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In areas sheltered from the wind, a foot of snowfall overnight on top of 2-3” from the night before is sitting on top of weak loose faceted snow, and potentially fragile buried surface hoar as well.  Observers have reported widespread surface formation over the last several days, including and most notably yesterday finding many patches where this surface hoar has become buried under a few inches of new snow. This is NOT TYPICAL for us in the Sierra!  These weak old surface layers will likely make fresh storm slabs very sensitive to a human trigger and lead to propagation farther than expected. Especially if surface hoar is involved, remote triggering a slope could be possible, including a slope above you. Carefully evaluate the snowpack in sheltered areas, and be more conservative than usual when dealing with this amount of new snow.  As snowfall intensity increases dramatically tonight, this concern will increase dramatically as well, and avalanche terrain should be avoided.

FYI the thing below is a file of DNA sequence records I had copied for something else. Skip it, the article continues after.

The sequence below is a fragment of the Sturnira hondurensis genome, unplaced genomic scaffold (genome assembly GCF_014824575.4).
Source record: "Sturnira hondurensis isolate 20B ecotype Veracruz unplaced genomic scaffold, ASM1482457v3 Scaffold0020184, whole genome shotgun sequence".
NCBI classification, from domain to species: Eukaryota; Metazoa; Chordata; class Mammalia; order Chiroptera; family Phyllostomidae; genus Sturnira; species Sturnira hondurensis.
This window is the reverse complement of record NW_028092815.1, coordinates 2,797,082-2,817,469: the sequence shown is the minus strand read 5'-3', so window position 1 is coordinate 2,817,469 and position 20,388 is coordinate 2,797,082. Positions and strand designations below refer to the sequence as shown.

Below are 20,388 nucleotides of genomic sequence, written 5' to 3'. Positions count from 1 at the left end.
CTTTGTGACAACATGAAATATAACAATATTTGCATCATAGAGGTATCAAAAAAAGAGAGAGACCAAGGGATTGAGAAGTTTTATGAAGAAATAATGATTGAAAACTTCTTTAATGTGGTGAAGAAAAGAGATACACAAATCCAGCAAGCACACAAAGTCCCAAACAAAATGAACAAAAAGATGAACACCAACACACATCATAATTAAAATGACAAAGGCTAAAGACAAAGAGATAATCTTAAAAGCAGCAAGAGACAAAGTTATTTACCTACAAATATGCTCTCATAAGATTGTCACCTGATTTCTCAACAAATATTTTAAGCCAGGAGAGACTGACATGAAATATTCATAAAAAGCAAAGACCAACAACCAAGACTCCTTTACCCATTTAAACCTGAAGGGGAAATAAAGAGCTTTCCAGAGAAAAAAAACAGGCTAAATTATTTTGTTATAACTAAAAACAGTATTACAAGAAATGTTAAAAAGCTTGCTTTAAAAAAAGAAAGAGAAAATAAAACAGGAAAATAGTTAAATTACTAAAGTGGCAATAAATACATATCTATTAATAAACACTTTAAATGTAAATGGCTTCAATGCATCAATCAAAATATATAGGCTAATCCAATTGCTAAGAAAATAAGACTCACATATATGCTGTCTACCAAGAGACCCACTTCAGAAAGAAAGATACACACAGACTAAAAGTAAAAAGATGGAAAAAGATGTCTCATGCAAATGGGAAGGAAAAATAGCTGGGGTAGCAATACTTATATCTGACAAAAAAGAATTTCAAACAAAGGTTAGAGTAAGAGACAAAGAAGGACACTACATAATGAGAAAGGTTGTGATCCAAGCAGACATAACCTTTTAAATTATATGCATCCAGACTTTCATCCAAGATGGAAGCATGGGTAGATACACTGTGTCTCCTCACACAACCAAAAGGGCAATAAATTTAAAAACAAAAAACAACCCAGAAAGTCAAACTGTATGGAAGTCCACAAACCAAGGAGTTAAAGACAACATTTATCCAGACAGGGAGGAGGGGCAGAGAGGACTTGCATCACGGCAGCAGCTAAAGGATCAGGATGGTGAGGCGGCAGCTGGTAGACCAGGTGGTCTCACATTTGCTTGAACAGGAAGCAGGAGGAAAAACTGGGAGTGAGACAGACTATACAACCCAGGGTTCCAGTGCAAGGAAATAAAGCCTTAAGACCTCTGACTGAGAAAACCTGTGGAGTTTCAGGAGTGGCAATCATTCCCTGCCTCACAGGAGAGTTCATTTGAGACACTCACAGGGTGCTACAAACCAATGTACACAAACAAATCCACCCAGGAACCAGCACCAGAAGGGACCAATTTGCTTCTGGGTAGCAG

Avalanche Problem 3: Persistent Slab
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Layers of weak faceted sugary snow have been found deeper in our snowpack throughout the forecast area.  While no reports of avalanche activity have been made occurring on these deeper layers YET, plenty of recent snow pit tests show the potential exists.  The new snow load from last night, and much more notably the intense snow to come tonight, could very likely result in some very large avalanches failing on these deeper layers.  Even today a smaller wind slab or storm slab avalanche could be enough force to trigger one of these deeper larger destructive avalanches. Give slopes where this problem may exist a wide berth, especially during periods of intense loading.    

advisory discussion

Surface hoar formation is not that atypical for us in the Sierra.  However, in the Sierra, these fragile pretty feathers of snow usually get destroyed by either sun or wind before they get covered by new snow. The 2-3” of new snow that fell 2 days ago came in with low winds, and surface hoar that was not destroyed was found yesterday below this new snow.  Buried surface hoar is very concerning with a significant snow load on top, and should be treated with great respect.  Widely spaced trees and sheltered areas at mid to low elevations are the areas of greatest concern where buried surface hoar may be found. 

Weather and CURRENT CONDITIONS
weather summary